Reference Work Entry

Encyclopedia of Genetics, Genomics, Proteomics and Informatics

pp 84-85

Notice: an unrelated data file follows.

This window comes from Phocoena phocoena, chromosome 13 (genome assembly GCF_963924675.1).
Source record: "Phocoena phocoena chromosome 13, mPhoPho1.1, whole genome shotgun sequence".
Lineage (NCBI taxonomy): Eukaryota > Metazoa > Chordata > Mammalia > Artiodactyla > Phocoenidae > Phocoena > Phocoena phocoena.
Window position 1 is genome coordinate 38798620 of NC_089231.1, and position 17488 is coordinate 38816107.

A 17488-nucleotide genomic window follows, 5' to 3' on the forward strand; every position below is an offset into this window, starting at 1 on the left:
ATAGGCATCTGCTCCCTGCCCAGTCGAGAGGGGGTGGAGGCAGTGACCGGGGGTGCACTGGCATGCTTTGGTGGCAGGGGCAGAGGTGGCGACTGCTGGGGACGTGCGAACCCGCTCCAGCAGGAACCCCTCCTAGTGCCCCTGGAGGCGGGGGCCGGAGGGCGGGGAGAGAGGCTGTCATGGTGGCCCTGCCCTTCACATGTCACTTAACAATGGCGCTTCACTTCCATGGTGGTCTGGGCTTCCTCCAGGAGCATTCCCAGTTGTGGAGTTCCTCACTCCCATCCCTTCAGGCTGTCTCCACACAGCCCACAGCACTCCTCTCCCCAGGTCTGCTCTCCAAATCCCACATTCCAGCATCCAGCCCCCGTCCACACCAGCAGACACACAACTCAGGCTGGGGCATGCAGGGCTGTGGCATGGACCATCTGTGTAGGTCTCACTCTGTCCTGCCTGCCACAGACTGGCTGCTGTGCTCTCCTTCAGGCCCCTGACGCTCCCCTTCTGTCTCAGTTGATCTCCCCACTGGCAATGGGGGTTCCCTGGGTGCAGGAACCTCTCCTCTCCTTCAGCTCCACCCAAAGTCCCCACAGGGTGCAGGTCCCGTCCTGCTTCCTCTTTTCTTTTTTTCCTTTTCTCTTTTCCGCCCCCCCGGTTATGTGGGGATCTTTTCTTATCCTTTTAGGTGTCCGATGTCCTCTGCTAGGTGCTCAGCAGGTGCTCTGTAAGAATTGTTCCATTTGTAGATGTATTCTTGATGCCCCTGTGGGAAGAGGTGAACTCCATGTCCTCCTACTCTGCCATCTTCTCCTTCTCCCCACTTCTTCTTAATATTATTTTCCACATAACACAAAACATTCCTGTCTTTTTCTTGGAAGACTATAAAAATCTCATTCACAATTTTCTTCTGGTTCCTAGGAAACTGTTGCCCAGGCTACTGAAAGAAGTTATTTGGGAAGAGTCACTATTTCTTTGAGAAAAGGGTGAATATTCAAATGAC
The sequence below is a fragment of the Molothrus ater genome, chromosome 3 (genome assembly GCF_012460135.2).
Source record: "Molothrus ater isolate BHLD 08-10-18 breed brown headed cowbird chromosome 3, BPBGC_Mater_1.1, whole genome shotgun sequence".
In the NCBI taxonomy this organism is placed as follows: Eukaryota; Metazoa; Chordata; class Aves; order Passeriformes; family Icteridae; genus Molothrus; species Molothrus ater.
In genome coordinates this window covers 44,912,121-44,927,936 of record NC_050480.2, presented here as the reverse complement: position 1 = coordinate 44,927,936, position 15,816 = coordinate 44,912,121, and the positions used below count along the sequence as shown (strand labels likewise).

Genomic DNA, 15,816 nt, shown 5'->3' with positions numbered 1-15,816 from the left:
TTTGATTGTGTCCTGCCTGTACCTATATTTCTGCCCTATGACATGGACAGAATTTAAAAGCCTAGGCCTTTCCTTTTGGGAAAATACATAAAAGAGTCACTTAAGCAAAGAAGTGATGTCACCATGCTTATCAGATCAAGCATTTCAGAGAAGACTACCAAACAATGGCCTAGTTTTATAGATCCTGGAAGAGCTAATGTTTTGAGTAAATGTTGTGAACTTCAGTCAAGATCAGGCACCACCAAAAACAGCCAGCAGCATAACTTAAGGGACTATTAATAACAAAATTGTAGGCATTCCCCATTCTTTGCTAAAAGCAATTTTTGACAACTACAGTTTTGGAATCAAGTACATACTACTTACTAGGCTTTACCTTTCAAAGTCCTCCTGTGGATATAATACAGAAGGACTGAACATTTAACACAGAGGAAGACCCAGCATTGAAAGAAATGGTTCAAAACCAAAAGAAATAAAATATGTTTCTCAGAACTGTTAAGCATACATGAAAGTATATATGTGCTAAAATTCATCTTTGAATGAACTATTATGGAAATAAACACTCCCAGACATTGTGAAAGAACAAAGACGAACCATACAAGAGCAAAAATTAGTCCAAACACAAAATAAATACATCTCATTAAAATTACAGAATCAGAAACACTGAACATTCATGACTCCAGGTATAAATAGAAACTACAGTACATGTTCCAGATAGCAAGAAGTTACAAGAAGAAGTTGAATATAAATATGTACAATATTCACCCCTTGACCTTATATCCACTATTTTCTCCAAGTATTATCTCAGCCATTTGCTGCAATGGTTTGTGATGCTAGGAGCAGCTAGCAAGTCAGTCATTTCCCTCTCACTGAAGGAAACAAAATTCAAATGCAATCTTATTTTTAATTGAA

Amplification is the temporary synthesis of extra, functional copies of some genes, in vivo or in vitro, by some forms of the polymerase chain reaction. Bacteriophage l can be amplified by a series of nitrocellulose filter transfers after in situ hybridization. The addition of chloramphenicol (10–20 μg/mL) to pBR322 and pBR327 may amplify plasmid yield, if the synthesis of protein is not completely prevented. Cosmid libraries may be amplified by starting on solid plates followed by liquid cultures. Replica-plating can amplify animal cell cultures. Approximately 5 × 104 colonies can be accommodated on a 138-mm filter, and this way about 30 filters are required to obtain a representative library of overlapping fragments. DNA amplification can occur in a genetically programmed and predetermined manner in eukaryotes. For example, in the ovarian follicle of Drosophila, large quantities of an egg-shell protein is needed during oogenesis. The need is met by a disproportionately favorable replication of the chorion gene clusters in the X-chromosome and chromosome 3. DNA replication is initiated bidirectionally at a replicational origin, and generates multiple copies of the genes needed. The replication tapers off after a distance and the flanking regions are amplified less and less in proportion to the distance from the origin. Similar programmed amplification takes place in the ribosomal genes of amphibia during intense periods of protein synthesis in embryogenesis. The approximately 500–600 genomic copies of rRNA genes may thus be increased by a factor of 1000. The replication of detached DNA sequences follows a rolling circle type process, and the new DNAs (in about 100 rDNA repeats) are separately localized in micronuclei. The replicates of these nuclei are structurally similar, indicating that they are the clonal products of a single replicating unit; but the new micronuclei generated in different cells may not be the same as judged by the differences in length in the intergenic spacers. Ribosomal DNA amplification takes place during the amitotic divisions of the protozoon, Tetrahymena. Here again, the macronuclear rDNA copies may be selectively amplified in the 104 range, whereas the micronuclear DNA contains only a single rDNA gene. A genetically non-programmed amplification takes place in several mutant cell lines to correct mutational defects. Producing multiple copies of gene-controlling low-efficiency enzymes may compensate for enzyme deficiencies. Transfection of ADA genes to mammalian cells may be amplified in the presence of dCF (see adenosine deaminase). Mammalian cells can be amplified if they are co-transfected with the dhfr (conveying methotrexate resistance) gene and other desired sequences. In the presence of methotrexate, the dhfr genes, as well as the flanking DNA, may be amplified (1000) fold. The amplified DNA, in stable lines, is integrated into the chromosome in homogeneously stained regions (HSRs). In unstable cell lines, dhfr occurs in autonomously replicating elements, called double-minute chromosomes (DMs), which have no centromeres and can be maintained only in cultures that contain methotrexate. Amplification may generate fragile sites in the chromosomes by integration of DMs sequences. Hypoxia may be a factor inducing such integration. Some general features of amplification are: (i) expansion of a particular locus and flanking regions, or the generation of small supernumerary chromosomes called double minutes that contain the critical gene, (ii) possible rearrangements of the amplified unit (iii) the amplified sequences are not all identical and may change, but these changes are somewhat unusual because a larger number of copies may be altered simultaneously in an identical manner. In vivo amplification of genes during evolution may account for the presence of gene families. Some amplified genes, in which production of a larger number of copies was no longer advantageous, may have acquired new functions without entirely losing their structural similarity to the ancestral sequences. Other members of the amplified group lost their function(s) through deletions and mutations and became pseudogenes. Carcinogenesis commonly involves amplification of some oncogenes and genes involved with the cell cycle (cyclins). Fragile sites in some chromosomes aid amplification. PCR, MDA, nitrocellulose filter, in situ hybridization, chloramphenicol, pBR322, cosmid library, oogenesis, chorion, bidirectional replication, rolling circle, micronucleus, ADA, HSR, methotrexate, fragile sites, pseudogene, unequal crossing over, DM chromosome, adaptive amplification, breakage–bridge–fusion cycles, translocation heterozygote; Romero D, Palacios R 1997 Annu Rev Genet 31:91; Monni O et al 2001 Proc Natl Acad Sci USA 98:5711; Dean FB et al 2002 Proc Natl Acad Sci USA 99:5261; Tower J 2004 Annu Rev Genet 38:273.

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